So maybe no differential input MCP3422 is required with an unbiased HSMS-2815.....but if you want to go below the diode Vf, it is.

73 Kees K5BCQ 




--
Paul Mateer, AA9GG
Elan Engineering Corp.
www.elanengr.com
NAQCC 3123, SKCC 4628



Re: SWR

Arv Evans
 

Kees K5BCQ

My impromptu tests were just to verify how to use the Arduino NANO built-in ADC.

I do agree that diode detectors using forward-biasing are an interesting area to explore. 
Possibly some sort of differential measurement of a diode bridge might get sensitivity
to almost equal that of popular integrated circuit detectors, but without the log curve
capability.  More thought and more testing is probably warranted there.

Arv K7HKL
_._


On Mon, May 7, 2018 at 3:18 PM, Kees T <windy10605@...> wrote:
Great input Arv, thanks......always good to hear real data.

So maybe no differential input MCP3422 is required with an unbiased HSMS-2815.....but if you want to go below the diode Vf, it is.

73 Kees K5BCQ 



Re: kd8cec code mod

AA9GG
 

On Mon, May 7, 2018 at 3:01 PM, Richard E Neese <kb3vgw@...> wrote:
if anyone knows how to reach kd8cec I would like to request a mod in his code to add in cw decode function.




--
Paul Mateer, AA9GG
Elan Engineering Corp.
www.elanengr.com
NAQCC 3123, SKCC 4628


Re: SWR

AA9GG
 

The on-board A/D has 10-bit resolution (0-1024).  If you use a precision 5V external ref, that comes out to be 0.0048828125 volts per bit.  If you use the internal 1.1v ref, it works out to be 0.00107421875 volts/bit.  I would think that would be more than enough for an SWR meter.  You could also try running an average in a "ring array", grabbing and storing values only when the transmitter is keyed.  I just built the ND6T SWR/PWR ckt into my BitX40 I have the outputs all scaled and tied it to ADC6 and ADC7, using the internal 1.1v ref. I haven't coded it yet, but I foresee no issues.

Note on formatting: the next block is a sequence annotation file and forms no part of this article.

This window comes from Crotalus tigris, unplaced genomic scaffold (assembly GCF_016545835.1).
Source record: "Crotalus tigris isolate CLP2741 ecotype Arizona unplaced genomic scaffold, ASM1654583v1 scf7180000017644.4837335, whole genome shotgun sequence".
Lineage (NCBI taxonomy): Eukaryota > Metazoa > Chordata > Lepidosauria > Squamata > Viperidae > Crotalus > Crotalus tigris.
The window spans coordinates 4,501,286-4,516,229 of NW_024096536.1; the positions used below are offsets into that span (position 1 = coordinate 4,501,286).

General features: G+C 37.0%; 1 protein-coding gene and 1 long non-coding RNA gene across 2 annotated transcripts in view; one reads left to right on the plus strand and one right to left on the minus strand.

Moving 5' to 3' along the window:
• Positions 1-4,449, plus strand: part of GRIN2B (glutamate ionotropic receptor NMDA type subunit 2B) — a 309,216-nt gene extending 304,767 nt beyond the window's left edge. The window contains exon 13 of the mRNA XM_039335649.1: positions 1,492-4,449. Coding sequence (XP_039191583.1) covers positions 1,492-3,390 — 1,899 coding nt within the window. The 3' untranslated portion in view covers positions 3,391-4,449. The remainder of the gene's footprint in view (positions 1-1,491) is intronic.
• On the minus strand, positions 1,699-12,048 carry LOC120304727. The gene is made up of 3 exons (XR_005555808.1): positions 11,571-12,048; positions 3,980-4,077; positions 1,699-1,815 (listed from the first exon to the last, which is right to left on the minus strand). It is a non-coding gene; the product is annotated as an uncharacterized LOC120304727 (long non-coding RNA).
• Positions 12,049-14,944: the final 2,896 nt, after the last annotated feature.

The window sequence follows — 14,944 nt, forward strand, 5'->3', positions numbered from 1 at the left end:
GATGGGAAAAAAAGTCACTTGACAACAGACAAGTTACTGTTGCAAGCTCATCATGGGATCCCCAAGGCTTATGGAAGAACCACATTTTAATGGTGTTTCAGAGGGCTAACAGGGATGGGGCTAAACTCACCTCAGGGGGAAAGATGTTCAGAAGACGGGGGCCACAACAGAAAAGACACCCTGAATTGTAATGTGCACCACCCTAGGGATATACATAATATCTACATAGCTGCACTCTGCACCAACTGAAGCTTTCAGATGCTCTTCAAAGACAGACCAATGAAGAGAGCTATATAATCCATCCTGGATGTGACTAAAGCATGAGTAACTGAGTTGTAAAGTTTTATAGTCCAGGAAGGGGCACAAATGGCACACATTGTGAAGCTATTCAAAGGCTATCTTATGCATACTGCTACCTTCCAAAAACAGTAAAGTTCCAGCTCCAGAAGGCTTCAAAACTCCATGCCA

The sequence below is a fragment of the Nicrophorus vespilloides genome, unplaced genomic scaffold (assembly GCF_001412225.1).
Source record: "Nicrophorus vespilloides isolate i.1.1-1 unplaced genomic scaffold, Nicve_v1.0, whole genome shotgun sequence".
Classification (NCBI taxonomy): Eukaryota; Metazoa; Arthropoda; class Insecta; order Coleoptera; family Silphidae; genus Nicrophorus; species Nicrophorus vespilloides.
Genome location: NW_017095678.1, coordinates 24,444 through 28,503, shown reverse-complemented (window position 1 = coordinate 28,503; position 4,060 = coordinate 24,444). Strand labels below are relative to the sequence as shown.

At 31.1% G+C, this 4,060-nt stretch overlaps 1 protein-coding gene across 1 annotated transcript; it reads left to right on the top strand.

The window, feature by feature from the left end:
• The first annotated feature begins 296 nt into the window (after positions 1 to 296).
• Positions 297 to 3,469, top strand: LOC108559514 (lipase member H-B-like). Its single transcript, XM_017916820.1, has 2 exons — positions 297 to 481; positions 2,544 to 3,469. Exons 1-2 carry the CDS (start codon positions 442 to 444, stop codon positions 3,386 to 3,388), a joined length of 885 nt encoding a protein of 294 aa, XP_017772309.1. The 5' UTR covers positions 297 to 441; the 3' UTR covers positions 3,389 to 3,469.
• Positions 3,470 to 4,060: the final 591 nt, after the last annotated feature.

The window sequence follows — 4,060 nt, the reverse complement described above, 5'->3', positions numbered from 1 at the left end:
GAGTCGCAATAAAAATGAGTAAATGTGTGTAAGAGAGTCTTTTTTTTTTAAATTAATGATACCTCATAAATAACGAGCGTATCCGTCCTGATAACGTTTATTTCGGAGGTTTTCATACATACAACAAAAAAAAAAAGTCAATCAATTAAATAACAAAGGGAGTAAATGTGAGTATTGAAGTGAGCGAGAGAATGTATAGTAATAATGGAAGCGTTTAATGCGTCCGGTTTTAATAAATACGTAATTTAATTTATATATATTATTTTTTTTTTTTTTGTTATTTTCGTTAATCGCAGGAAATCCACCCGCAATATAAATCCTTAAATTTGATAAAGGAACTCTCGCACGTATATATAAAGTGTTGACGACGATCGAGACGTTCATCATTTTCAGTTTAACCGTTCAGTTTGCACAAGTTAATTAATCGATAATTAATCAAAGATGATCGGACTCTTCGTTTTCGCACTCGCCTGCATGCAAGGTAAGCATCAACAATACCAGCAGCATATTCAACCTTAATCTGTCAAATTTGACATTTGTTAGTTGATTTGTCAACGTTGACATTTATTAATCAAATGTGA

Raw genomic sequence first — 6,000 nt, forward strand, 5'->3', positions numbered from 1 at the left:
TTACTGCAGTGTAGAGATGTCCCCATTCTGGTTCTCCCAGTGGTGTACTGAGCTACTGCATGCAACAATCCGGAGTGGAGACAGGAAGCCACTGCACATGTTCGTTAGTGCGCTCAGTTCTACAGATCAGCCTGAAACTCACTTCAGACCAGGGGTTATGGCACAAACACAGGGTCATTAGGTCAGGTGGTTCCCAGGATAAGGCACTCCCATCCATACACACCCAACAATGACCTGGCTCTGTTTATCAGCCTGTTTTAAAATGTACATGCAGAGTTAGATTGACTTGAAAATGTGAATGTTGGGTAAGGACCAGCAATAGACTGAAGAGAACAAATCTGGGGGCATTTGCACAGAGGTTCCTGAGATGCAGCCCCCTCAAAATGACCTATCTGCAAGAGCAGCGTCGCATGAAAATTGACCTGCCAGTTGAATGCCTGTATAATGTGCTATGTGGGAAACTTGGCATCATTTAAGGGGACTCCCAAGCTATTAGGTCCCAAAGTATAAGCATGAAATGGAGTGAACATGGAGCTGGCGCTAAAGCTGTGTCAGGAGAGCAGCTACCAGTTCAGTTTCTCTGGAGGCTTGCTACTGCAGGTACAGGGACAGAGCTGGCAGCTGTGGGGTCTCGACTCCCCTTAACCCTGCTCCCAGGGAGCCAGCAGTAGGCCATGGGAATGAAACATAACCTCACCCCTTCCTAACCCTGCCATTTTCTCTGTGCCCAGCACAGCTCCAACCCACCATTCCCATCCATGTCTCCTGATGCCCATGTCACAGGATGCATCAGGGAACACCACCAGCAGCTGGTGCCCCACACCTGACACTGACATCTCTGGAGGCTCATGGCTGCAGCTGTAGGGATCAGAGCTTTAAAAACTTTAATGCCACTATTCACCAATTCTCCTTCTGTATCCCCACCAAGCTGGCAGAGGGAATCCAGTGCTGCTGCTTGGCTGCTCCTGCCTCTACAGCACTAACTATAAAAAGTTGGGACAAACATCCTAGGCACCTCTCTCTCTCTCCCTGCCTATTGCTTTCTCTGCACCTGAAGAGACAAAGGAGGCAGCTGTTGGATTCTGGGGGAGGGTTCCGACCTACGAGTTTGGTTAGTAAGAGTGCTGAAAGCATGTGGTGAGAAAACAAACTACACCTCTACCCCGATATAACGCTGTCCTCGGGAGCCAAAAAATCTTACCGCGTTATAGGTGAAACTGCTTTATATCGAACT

On Mon, May 7, 2018 at 4:18 PM, Kees T <windy10605@...> wrote:
Great input Arv, thanks......always good to hear real data.

So maybe no differential input MCP3422 is required with an unbiased HSMS-2815.....but if you want to go below the diode Vf, it is.

73 Kees K5BCQ 




--
Paul Mateer, AA9GG
Elan Engineering Corp.
www.elanengr.com
NAQCC 3123, SKCC 4628


Re: boosting the power on 28 MHz #ubitx

Kees T
 

Allison,

Class C is fine for CW but many of these guys want SSB and I personally like some of the Digital Modes (with the carrier on).

73 Kees K5BCQ


Re: boosting the power on 28 MHz #ubitx

Kees T
 

allison,

That's what I use on my 20W Amp.....copper tubing covered with 2 #61 material Ferrite sleeves and a copper plate connecting the tubes, works well and does not run hot. Large heatsink required for the RF Mosfets.

73 Kees K5BCQ


Re: SWR

Kees T
 

Great input Arv, thanks......always good to hear real data.

So maybe no differential input MCP3422 is required with an unbiased HSMS-2815.....but if you want to go below the diode Vf, it is.

73 Kees K5BCQ 


Re: boosting the power on 28 MHz #ubitx

ajparent1/KB1GMX <kb1gmx@...>
 

Less than 1% at 5% your likely starting to compress and getting nasty.  The target for